Are all scanners compatible?
Nope! We’re talking to you, Mac user. Compatibility is better than ever, but not all products plug and play like magic. And we feel scanners should be magical. Pretty much all scanners have hung out with PC software (Microsoft Windows) from way back because scanner-demand has been driven by industries that create high-volume records (typically non-creative industries). As a result, some high-volume scanners don’t give Mac OS X—and creative types—the kind of attention Mac users deserve in the 2020s.
If your network lives and breathes on Mac OS X, then ask your friendly service representative to verify that the scanner you’ve been ogling for days—we get it!—digs your system. Even if the scanner is not compatible with Mac out of the box, a third party driver sometimes does the trick. Who doesn’t love a sly workaround? If you’re curious which Mac compatible scanner might work for your daily needs, check out the Canon DR-C240 desktop scanner.
Do we need a flatbed or a sheet-fed scanner?
That’s like asking if you should eat avocado or bacon for breakfast. Not really. A flatbed scanner gives you high-quality scans from printed books, magazines, photographs, or fragile documents. The flatbed scanning process is user-dependent, time-intensive, and turtle-paced. Flatbeds are typically chosen for archival media to help preserve the binding, a fragile document, or photo quality that could be lost with fast-speed sheet-fed scanners. A flatbed scanner is like a souped-up, media-specific, archive-preserving copier that you keep spotlessly dust-free and polished with admiration. You love it like you love meditation (and avocados), and you only break it out for special occasions.
Sheet-fed scanners, on the other hand, are less expensive, take up less space, and gobble up paper like a plate a’ bacon at 11 am after a late night and a solid sleep-in. So good! Their speed doesn’t always produce archival scans of such high quality as avocado flatbeds, but they go through a pile of paper like buttah. On toast. With bacon on top.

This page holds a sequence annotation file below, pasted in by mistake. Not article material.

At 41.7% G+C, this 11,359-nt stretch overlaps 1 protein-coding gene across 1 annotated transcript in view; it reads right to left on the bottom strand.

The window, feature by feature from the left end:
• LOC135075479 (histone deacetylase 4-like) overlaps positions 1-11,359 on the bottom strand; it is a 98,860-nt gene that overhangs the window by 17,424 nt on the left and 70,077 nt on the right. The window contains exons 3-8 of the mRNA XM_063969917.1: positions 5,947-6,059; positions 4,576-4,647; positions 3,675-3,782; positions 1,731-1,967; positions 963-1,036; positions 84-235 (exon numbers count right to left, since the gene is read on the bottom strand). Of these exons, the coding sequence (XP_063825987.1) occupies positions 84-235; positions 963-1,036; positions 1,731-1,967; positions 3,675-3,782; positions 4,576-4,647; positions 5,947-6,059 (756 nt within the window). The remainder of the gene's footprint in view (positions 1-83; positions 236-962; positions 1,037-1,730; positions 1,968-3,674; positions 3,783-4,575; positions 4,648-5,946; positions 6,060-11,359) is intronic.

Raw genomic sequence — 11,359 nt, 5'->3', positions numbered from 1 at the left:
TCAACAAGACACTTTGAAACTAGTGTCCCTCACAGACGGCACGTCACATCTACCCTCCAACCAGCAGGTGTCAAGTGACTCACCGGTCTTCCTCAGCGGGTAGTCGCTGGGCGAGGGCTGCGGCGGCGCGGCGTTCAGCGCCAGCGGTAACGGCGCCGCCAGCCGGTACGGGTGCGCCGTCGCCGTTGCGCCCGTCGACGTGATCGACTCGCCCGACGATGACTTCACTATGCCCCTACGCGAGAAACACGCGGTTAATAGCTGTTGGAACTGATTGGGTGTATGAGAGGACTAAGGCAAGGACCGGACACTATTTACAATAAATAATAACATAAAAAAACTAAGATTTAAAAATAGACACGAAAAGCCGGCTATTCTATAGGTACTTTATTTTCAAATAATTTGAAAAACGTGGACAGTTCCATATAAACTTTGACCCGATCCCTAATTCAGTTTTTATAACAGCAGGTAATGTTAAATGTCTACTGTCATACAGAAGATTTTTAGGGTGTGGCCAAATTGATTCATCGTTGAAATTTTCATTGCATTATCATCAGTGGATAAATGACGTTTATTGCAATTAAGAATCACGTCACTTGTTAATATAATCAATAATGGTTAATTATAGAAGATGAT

How much should we spend?
Spend as little as possible in a top-tier bracket for your volume requirements—on a scanner that is NOT already discontinued. What do we mean by “top-tier?” We don’t mean a home office scanner you grab at OfficeMax. We mean that you’ll want to look at the two manufacturers that make up 75% of the scanner market for business; Canon or Fujitsu. You want to purchase a scanner that’s within your budget, but you also want one that will work dang hard over a good chunk of time and do the job it was born to do (volume requirements). A small desktop scanner won’t fly through the huge stacks of paper you expect it to. On the flip side, a high-speed production scanner isn’t a cost-effective purchase if you only scan a few pages each day. You don’t need to fork out all your change on the latest and greatest scanner on the market with bells and whistles and frills you may not need. But you also don’t want that scanner that’s an internet “hot buy,” which was discontinued 5 years ago—happens more often than you think! Like cell phones, scanner technology evolves each year. If you buy a model that was released 5 years ago and it has a 10-year lifespan, the technology is 15-years-old when you’re done using it. We replace our phones every 2 years—could you imagine still texting in T-9 world on a 2005 Blackberry or Sidekick flip phone? Find that happy medium. Don’t cheap out! Spend what’s required to keep plastic parts from the innards of your scanner from breaking off and catching a ride to the outside world on your last batch of sheets. Make sure the scanner can handle your volume and that it’s not discontinued.
Your space or ours?
That about does it for the Q&A, but if you’re still unclear about scanning stuff, please reach out to our team at Integra PaperLESS for advice. We sell in-office scanners and work-from-home scanners, plus we’re super friendly. There isn’t a curveball we can’t bat out of the park. If it turns out that scanning is something you’re into—hooray!—but you have concerns about getting through all that paper, we’re happy to take care of those piles for you. We have a sweet outsourced document scanning service setup. We’ll take your paper away and turn it into digital bliss, like a 1950s cleaning commercial.
The Parting Shot
Want to go paperLESS but don’t know where to start? We’ve partnered with some of the biggest names in the scanning world to put the best document scanners in our window display. Whether you’re a small business owner or a large organization, you can count on our unprecedented customer service every step of the way. Our 45+ years of expertise and professionalism make us a premier service provider throughout the northwestern United States. We always take care of our customers and we’re always up for a good story if you’ve got one. Reach out to learn more. We are pros at figuring out the best option for your path to paperLESS.